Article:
Game Plane: How Texas Tech Can Beat Purdue

DALLAS, TX - MARCH 17: Jarrett Culver
DALLAS, TX - MARCH 17: Jarrett Culver /

The Texas Tech basketball team will face Purdue tonight in the Sweet 16 in Boston.  Below is a game plan for how the Red Raiders can prevail.

Texas Tech finds itself in the Sweet 16 for the fourth time in program history and the first time in 13 years.  This season has been memorable as Texas Tech reached the highest ranking in program history and spent more weeks in the top 10 than in any other season.  Now, if the run is to continue, Tech will have to knock off an excellent Purdue squad.  Here are some keys to the game for the Red Raiders.

Win at the Free Throw Line

Let’s just address the elephant in the room.  If Texas Tech does not improve at the free throw line, eventually it will cost them dearly.

During the NCAA Tournament, Tech has continued a troubling trend that has seen them struggle to hit foul shots. The Red Raiders have hit just 58.3% of their free throws in the tournament leaving 17 points at the line in the two games combined.

Purdue is statistically an above average foul shooting team ranking No. 72 in the nation at 74.1%.  The Boilermakers average just over 20 attempts from the line per game.  Meanwhile, Tech shoots 22.4 free throws per game but is making just 69.6%.

Purdue is a better three-point shooting team than Tech hitting 9.6 per game to Tech’s 7 per game. That means Tech will need to make up the likely difference somewhere and the free throw line would be a great place to start.  Tech will be in great shape if it can hit 75% of its free throws and have an advantage of at least five points from the line.

Attack Haarms

With Purdue’s star center Isaac Haas unlikely to play due to a broken elbow, freshman center Matt Haarms will have to carry most of the burden in the post.  The native of The Netherlands has averaged 17.0 minutes per game with his most action being 29 versus Butler in round two.

On nine occasions this season, the 7-foot-3 Haarms has recorded at least four fouls (fouling out once).  That is a high number of fouls for a backup player and shows that Texas Tech can get Haarms in foul trouble.

Putting Haarms on the bench will accomplish quite a number of positives for the Red Raiders.  It will take Purdue’s only rim protector out of the mix and limit the Boilermakers’ ability to rebound and score inside.

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Plus, taking Haarms off the court will allow Tech to go to its small lineup with Zach Smith as the only post player on the floor.  This lineup has proven to be Chris Beard’s most effective because of its defensive versatility and its overall athleticism.

The injury to Haas has turned one of Purdue’s greatest strengths, post play, into a concern for the Big 10 runners up and Texas Tech would be wise to go right at Haarms with aggressive drives to the rim.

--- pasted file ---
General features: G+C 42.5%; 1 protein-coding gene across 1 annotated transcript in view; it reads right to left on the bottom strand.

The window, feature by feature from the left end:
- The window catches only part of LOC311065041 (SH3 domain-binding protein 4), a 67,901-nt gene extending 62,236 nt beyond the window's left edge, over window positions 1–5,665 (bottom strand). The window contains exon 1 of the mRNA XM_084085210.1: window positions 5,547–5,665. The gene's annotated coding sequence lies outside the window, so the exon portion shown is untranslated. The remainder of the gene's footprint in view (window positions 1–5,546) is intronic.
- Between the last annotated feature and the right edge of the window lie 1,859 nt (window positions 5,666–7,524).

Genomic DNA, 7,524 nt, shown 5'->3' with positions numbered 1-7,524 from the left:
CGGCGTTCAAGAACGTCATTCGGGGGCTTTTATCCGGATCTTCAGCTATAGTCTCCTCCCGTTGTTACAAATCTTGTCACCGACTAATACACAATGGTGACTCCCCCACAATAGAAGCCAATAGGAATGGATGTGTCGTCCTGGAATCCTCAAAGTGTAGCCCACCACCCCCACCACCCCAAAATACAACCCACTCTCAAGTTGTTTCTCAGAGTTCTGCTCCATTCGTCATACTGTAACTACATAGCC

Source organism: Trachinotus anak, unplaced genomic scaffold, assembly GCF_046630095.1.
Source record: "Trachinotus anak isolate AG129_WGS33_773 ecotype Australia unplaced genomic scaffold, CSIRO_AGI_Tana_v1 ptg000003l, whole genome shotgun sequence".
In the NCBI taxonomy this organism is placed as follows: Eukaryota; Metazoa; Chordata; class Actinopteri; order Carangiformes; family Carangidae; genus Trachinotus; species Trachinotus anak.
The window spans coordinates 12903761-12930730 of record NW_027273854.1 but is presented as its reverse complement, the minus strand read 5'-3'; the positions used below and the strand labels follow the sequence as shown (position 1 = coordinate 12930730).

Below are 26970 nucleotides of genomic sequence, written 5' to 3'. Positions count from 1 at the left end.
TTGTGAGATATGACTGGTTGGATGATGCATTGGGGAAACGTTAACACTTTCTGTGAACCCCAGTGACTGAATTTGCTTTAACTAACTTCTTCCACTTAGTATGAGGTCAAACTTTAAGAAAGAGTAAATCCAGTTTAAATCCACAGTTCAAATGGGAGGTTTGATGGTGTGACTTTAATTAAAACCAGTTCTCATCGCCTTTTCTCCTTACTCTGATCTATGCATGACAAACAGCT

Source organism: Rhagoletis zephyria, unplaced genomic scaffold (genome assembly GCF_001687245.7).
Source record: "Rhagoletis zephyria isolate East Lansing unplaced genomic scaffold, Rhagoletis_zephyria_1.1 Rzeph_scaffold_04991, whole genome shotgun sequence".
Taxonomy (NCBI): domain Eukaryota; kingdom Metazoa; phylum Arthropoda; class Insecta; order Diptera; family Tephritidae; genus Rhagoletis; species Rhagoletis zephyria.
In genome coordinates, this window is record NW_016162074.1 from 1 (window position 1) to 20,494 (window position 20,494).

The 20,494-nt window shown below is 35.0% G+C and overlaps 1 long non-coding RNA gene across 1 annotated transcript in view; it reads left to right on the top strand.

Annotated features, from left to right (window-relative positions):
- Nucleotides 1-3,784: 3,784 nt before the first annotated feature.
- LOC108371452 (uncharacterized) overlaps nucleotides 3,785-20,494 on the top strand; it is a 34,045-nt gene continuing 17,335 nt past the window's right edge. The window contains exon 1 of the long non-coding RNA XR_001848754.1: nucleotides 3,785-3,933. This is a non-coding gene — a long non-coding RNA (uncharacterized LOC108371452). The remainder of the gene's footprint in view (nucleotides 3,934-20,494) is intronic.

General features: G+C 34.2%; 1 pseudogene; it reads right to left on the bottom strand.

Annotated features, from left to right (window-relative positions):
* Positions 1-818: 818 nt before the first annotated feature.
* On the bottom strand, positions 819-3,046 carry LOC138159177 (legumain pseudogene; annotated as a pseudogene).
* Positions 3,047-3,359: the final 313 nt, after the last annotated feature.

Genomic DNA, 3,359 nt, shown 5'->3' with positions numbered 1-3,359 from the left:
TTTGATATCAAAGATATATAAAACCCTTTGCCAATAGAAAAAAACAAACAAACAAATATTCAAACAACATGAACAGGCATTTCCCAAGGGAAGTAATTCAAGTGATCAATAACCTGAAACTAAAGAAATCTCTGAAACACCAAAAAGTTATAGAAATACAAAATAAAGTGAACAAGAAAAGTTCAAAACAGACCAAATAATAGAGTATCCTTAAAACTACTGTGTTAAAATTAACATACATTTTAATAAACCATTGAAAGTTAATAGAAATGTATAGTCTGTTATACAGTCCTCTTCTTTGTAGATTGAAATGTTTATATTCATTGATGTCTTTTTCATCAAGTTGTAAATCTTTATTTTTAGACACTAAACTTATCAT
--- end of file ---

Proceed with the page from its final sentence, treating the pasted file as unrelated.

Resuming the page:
Stay Home On Defense

As stated earlier, Purdue is a dangerous three-point shooting team.  That means perimeter defense is going to be critical for the Red Raiders.

At times, Tech has struggled to defend spot-up shooters because it has been guilty of over-helping on defense.  In other words, when a guard beats a defender off the dribble, often other Red Raiders leave their man open at the three-point line to help stop the penetration.

That is not a wise strategy against Purdue.  There are four players on the Purdue roster shooting over 40% from three meaning Tech will need to make sure its defensive rotations are solid and swift.

Tech can ill afford to leave Purdue shooters open.  Even if Purdue’s excellent point guard Carsen Edwards is able to get to the lane, it would be smart for Tech to try to force him into a tough look from the paint rather than giving up an open three.

Purdue is a team Texas Tech can’t beat if the Red Raiders allow it to get hot from deep.  Fans need look no further than last night’s Michigan win over Texas A&M as a cautionary tale.  The Wolverines hit 14-24 (58.8%) from three last night en route to an easy 99-72 win in the Sweet 16. Most of Michigan’s threes were wide open looks and they buried them with ease.

The difference between A&M and Tech is that the Aggies are built to be stout inside meaning they are a bit slow on the perimeter.  Plus, they looked lazy in their defensive rotations last night.

Tech is built to be stellar defensively on the perimeter and effort is never a question on the defensive end of the court.  Where Tech must be solid is in knowing when one is guarding a dangerous shooter and ensuring proper proximity to the shooter is maintained at all times.


Texas Tech finds itself in a much different situation this weekend than last.  The crowd in Boston will not be a home crowd as was the Dallas throng meaning Tech will have to depend on each other for energy and excitement.

What is comforting for Tech is that Purdue’s biggest advantage on paper, size inside, has been significantly negated by Haas’ injury.  Red Raider fans know all to well how such an injury can impact a team considering the injuries suffered by Zach Smith and Keenan Evans.  Still, Purdue was able to overcome Haas’ absence against Butler proving they remain a tough out.

Ultimately, the game could come down to which point guard makes the big shots down the stretch.  That’s where Texas Tech fans feel confident in their senior Keenan Evans to step up as he’s done all season.  A late Evans and-one bucket proves to be the difference in this one.

Final Score: Texas Tech: 75  Purdue: 70